Arguably the most sacred mountain in Japan, Mount Koya, or Koyasan as it is locally known, is a religious town in Wakayama Prefecture, long closed off from anywhere else. Its temple-lodges and ancient forests invite spirituality while the sacred mountains of the Kii peninsula encompass the very essence of the spirit of Japan.
Koyasan was declared a UNESCO Heritage Site in 2004. It is the center of Shingon Buddhism, a Chinese influenced esoteric sect brought to Japan in 805 by Kobo Daishi (also known as Kukai), one of Japan’s most revered spiritual leaders. It is the start and end point of the Shikoku 88 Temple Pilgrimage, and the start of our own family’s exploration of the region, a destination we had always dreamt of visiting.
Earthly peace and heavenly hike
Kobo Daishi began construction of the main Garan temple complex in 816 after wandering the country for years in search of a suitable place to center his religion. Since then, over 100 temples have found their homes along the streets of Mount Koya, with the most important being the Kongobuji, the head temple of the Shingon Buddhism, and the incredible Okunoin cemetery, the site of Kobo Daishi’s mausoleum.
While Koyasan is one of the best places to experience an overnight stay at a temple-inn (shukubo) where you get a taste of the monks’ lifestyle, eat vegetarian monks’ cuisine (shojin ryori) and attend morning prayers, we were traveling with the children, so we opted for the very funky Kokuu guesthouse, complete with individual bunk bed pods and a very entertaining Italian running the place.
It feels like crossing a bridge between two worlds.
Knowing that Koyasan is also a haven for hikers, energized in the morning, we woke early and took the kids on the Women Pilgrims Course, a stunning forested walk that leads around the perimeter of Koyasan from the Fudozaka-guchi Nyonindo past the ruins of the other Nyonindo — all temples catering to female visitors banned from entering the town before 1872.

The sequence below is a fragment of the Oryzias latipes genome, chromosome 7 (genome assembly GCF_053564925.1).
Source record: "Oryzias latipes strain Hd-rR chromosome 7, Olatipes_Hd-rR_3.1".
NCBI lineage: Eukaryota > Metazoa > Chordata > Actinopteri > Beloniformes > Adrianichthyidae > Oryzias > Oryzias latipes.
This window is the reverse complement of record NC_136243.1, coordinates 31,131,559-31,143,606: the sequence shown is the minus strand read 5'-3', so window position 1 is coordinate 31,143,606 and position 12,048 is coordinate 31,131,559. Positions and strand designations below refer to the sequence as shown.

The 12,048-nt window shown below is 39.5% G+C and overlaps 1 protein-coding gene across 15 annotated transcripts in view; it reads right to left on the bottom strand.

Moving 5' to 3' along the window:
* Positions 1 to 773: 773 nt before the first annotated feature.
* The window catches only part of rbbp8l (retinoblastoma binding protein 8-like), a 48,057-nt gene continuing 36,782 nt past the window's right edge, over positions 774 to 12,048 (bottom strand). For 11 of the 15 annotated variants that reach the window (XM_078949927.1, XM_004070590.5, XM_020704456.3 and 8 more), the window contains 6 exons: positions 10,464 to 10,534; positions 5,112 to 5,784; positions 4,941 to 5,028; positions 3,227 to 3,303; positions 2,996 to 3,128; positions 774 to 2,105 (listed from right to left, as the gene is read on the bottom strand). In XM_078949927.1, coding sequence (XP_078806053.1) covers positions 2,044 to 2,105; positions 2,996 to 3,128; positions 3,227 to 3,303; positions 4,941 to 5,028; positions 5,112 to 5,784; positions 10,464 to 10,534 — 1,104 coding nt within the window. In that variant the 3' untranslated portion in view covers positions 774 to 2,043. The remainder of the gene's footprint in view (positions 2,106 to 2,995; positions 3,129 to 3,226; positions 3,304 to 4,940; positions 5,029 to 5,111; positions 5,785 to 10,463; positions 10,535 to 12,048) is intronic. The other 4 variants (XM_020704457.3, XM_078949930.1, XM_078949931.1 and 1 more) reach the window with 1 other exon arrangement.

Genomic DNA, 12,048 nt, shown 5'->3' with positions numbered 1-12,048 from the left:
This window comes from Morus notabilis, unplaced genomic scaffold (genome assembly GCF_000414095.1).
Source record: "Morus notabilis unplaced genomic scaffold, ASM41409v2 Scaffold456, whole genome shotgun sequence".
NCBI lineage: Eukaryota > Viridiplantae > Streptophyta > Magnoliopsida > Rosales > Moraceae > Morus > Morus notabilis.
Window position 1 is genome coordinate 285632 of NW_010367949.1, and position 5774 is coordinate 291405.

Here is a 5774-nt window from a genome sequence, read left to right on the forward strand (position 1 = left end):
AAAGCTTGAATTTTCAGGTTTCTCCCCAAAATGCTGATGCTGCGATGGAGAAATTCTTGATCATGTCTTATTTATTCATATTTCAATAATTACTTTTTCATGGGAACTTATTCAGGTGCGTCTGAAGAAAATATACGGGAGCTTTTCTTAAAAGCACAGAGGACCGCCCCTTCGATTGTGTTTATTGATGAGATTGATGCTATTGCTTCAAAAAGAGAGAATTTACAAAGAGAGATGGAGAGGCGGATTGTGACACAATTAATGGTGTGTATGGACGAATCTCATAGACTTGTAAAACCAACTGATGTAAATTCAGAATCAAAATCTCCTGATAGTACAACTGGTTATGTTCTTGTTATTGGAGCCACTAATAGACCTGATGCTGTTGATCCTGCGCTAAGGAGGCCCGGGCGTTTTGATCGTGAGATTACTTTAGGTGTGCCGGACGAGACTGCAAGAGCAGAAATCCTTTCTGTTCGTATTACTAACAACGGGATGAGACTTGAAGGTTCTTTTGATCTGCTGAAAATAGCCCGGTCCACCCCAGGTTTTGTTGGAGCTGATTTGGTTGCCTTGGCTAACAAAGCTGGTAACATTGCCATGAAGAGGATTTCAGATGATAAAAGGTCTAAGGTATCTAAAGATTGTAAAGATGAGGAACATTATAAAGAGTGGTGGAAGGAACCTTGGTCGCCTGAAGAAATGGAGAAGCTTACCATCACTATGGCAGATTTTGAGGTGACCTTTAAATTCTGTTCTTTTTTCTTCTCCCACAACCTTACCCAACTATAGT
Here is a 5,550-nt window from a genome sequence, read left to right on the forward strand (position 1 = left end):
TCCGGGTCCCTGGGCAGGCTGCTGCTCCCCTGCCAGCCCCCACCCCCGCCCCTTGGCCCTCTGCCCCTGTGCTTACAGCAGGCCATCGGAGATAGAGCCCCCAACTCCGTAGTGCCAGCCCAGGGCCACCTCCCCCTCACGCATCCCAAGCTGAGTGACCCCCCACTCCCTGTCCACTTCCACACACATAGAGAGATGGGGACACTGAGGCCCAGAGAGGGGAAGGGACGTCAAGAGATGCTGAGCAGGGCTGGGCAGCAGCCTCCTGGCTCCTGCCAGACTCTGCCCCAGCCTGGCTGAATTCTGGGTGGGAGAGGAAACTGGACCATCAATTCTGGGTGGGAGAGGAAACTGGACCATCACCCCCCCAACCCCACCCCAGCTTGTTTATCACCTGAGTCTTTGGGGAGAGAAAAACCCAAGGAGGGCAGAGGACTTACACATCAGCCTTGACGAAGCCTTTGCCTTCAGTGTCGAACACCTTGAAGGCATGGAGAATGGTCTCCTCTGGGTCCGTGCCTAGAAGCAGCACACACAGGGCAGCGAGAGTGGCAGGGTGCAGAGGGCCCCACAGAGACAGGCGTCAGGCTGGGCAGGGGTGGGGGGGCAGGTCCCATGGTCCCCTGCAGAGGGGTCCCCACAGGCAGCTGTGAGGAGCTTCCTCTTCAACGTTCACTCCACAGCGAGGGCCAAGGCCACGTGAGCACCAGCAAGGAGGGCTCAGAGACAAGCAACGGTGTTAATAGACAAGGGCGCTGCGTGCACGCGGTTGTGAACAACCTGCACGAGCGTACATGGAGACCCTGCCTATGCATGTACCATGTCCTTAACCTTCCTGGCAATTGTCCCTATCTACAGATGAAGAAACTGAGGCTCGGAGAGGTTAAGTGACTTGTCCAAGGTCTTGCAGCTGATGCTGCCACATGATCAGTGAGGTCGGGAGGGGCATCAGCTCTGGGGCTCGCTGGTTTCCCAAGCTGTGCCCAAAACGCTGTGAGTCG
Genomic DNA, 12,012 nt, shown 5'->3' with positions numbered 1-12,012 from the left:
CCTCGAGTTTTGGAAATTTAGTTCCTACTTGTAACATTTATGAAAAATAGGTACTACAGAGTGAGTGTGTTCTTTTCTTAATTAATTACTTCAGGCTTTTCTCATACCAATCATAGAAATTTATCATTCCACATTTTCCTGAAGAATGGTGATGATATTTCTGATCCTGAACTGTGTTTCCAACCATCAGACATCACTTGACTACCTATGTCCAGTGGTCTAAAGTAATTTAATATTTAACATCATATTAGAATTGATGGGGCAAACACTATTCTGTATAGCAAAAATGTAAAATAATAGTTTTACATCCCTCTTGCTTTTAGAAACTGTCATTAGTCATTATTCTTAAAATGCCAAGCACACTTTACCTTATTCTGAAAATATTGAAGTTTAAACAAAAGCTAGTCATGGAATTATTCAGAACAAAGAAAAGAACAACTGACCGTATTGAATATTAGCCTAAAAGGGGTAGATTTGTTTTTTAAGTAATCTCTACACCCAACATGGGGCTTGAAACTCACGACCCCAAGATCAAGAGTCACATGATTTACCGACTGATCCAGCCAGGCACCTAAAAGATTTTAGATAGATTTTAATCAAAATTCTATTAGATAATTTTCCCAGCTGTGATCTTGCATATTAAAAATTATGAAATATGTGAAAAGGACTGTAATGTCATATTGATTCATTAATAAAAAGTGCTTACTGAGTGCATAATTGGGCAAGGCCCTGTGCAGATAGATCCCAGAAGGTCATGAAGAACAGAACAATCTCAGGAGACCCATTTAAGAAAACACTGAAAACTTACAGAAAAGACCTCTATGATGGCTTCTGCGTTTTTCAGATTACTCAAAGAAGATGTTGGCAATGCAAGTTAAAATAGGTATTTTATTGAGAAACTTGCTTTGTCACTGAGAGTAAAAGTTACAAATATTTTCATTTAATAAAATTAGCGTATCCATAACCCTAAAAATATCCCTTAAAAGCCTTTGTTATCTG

The hike is about 7 km long and takes about 2.5 hours. It ends at the entrance of the incredible Okunoin cemetery, a place, where according to the Shingon Buddhists, there are no dead — just souls waiting in transit.
There is no way to describe wandering through the town’s silent and seemingly endless cemetery where 200,00 graves and shrines are nestled deep in a thick cedar forest whose trees average between 200 and 600 years old.
Having walked it with the children during the day, at night we left them under the watchful eyes of our trusted Italian at the inn and took a monk to guide us through the cemetery. Darkness engulfed us, though light — in the shapes of moons and suns — shone out from the stone lanterns that cut a path through the woods.
“The moon is like the brain,” our monk told us – “clear, pure, bright and clean but changing daily – one day you might be happy, the next sad, but most importantly it has to be illuminated by the sun…as Kobo Daishi illuminates the mind…”
Leaving the main path and venturing amid the forgotten tombs in the darkness, the red-bibbed statues, statues with knitted hats, the stones covered in moss, you quickly realize that nature has reclaimed her rightful place. It is an awe-inspiring setting that is indescribable. In one spot we were instructed to look down a well. If we couldn’t see our reflection then we’d die within three years. We were a little nervous as we peered into the deep dark water but thankfully saw ourselves.
The styles of the burial memorials vary too much to take it all in, but the most spectacular corporate tombs catch the eye such as an enormous rocket from the aerospace company Shin Meiwa Kogyo and a stone Yakult bottle dedicated to the employees of the firm. Everywhere are five-tiered tombs – each layer depicting first earth, then wind, water, fire and finally space, as it is believed our souls move through all the elements.